From Wikipedia, the free encyclopedia
Salzburg, a city on the edge of the Alps. Two (of several) Stadtberge may be seen in the middle of the Old City (the Festungsberg and Kapuzinerberg). Behind: one of the two Hausberge, the Gaisberg
Mount Lee, Hollywood, one of the best known Hausberge in the world thanks to its Hollywood Sign
Sugarloaf Mountain, Pão De Açúcar, Rio, an iconic Stadtberg

Hausberg (lit.: "house mountain", plural: Hausberge) is German for a prominent mountain or hill in the immediate vicinity of a village, town or city, usually located on its municipal territory, but outside the built up area. It means something like the "local mountain" or "local hill" closely associated with a settlement by its population. The Hausberg forms a backdrop to its home settlement and also offers a prominent viewing point looking over the settlement. As a result, many Hausberge have cable cars or gondola lifts to transport visitors to the top. "Hausberg" is also the proper name of numerous local mountains and hills in German-speaking countries.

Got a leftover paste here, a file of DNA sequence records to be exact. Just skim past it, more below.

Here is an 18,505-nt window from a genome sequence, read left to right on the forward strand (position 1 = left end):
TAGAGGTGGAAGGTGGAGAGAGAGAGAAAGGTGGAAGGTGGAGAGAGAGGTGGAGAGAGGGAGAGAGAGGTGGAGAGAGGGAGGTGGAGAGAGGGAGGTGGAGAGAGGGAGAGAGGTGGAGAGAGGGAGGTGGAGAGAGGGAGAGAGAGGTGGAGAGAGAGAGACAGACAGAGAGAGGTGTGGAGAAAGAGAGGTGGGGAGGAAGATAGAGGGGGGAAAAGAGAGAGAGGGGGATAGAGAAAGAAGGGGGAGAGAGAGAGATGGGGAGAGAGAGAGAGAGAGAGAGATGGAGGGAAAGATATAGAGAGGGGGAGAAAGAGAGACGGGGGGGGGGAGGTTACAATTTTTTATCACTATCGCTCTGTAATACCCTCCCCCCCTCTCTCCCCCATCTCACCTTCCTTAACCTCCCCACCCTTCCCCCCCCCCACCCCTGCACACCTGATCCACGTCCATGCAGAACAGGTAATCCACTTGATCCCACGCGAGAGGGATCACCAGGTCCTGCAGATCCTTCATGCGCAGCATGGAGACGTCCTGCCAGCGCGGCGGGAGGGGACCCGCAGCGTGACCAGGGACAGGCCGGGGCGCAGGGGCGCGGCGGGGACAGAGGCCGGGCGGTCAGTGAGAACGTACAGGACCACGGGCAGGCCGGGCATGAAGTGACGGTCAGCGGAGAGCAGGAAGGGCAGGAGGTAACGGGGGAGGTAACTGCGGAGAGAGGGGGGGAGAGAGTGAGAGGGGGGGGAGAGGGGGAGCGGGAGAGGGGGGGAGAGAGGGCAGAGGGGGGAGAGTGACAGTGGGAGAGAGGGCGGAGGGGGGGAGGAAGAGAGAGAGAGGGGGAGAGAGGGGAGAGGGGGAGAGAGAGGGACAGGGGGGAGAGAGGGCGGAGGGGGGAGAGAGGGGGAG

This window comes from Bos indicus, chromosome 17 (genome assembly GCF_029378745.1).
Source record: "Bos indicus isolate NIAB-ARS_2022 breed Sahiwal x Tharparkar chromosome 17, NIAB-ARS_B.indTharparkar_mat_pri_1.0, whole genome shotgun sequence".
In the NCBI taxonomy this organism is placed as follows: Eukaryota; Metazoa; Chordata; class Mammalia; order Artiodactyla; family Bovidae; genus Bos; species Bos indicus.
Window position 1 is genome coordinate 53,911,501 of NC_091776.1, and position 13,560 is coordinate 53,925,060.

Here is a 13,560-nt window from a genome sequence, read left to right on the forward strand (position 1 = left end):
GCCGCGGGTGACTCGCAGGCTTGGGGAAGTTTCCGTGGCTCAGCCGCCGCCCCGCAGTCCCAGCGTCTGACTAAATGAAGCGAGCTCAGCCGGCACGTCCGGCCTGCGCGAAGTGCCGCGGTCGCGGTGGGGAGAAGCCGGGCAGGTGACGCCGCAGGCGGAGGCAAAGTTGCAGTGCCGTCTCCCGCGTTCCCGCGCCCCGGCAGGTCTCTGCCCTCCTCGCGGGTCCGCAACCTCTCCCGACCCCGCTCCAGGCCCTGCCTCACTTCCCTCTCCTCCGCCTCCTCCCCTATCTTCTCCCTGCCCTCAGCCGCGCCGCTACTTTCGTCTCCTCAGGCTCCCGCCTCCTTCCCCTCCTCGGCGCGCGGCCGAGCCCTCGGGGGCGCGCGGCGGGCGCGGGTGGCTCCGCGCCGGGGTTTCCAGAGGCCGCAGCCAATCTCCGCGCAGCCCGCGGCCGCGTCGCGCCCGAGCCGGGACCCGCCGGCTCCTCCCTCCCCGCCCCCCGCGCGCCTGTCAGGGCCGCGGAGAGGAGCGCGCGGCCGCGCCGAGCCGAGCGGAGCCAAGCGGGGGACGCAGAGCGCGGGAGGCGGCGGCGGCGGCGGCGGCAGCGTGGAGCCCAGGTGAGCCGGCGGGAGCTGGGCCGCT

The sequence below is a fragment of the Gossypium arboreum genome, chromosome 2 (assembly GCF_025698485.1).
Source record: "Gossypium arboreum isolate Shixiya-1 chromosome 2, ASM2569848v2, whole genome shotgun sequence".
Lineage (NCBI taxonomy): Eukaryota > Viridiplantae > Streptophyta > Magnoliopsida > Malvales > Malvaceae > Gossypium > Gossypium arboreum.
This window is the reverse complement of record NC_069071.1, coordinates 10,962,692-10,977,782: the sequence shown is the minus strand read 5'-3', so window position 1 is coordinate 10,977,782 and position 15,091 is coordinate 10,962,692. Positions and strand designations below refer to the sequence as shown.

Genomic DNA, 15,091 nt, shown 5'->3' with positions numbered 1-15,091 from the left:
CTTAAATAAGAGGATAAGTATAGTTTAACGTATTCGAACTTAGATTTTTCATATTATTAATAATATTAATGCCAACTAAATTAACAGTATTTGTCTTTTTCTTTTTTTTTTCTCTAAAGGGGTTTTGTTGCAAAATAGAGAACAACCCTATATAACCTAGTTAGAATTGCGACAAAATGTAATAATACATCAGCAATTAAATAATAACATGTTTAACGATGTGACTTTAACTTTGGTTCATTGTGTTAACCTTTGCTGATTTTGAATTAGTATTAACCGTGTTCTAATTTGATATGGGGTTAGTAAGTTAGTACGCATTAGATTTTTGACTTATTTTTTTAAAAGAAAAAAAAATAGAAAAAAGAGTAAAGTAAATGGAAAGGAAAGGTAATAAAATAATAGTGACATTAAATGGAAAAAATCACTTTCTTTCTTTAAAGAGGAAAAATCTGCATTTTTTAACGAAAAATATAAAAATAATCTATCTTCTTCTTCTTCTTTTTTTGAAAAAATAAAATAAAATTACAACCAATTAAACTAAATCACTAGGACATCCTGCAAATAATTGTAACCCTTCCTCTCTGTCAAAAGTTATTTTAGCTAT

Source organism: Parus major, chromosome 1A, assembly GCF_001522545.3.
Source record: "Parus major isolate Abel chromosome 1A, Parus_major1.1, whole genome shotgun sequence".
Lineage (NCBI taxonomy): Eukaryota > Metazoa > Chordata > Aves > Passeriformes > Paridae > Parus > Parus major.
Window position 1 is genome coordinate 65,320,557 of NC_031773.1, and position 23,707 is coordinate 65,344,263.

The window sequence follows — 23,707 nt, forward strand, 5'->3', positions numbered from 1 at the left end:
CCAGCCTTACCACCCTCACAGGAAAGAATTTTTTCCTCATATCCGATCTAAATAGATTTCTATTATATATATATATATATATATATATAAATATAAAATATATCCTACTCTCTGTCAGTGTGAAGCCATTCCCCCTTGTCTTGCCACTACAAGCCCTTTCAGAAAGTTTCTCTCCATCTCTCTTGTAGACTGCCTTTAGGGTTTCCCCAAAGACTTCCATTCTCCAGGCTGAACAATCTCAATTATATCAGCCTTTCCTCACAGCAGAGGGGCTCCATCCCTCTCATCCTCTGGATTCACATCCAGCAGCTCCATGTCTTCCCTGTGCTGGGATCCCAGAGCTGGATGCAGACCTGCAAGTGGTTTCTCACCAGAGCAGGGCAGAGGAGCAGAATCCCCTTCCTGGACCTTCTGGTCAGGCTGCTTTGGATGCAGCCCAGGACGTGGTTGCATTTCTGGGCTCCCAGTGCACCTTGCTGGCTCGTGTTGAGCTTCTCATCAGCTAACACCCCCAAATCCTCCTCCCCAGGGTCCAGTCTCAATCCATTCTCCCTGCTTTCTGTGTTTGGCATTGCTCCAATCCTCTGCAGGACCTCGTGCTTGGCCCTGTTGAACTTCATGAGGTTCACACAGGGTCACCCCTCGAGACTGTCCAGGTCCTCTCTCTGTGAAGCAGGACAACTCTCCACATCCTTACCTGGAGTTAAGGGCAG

The Hausberg does not have to lie within the town's municipal boundaries: The Pfänder, the Hausberg of the town of Bregenz in Austria, is in the municipality of Lochau and the highest summit of the Pilatus, the Hausberg of Lucerne, is just outside the Canton of Lucerne. There is even a national border between Geneva and its Hausberg, the Salève in France.

A hill within a town or city itself is usually referred to in German as a Stadtberg.


The following list contains a selection of well-known Hausberge (with heights):









Outside Europe[edit]


South Africa[edit]

Cape Town's central business district is located at the foot of Table Mountain.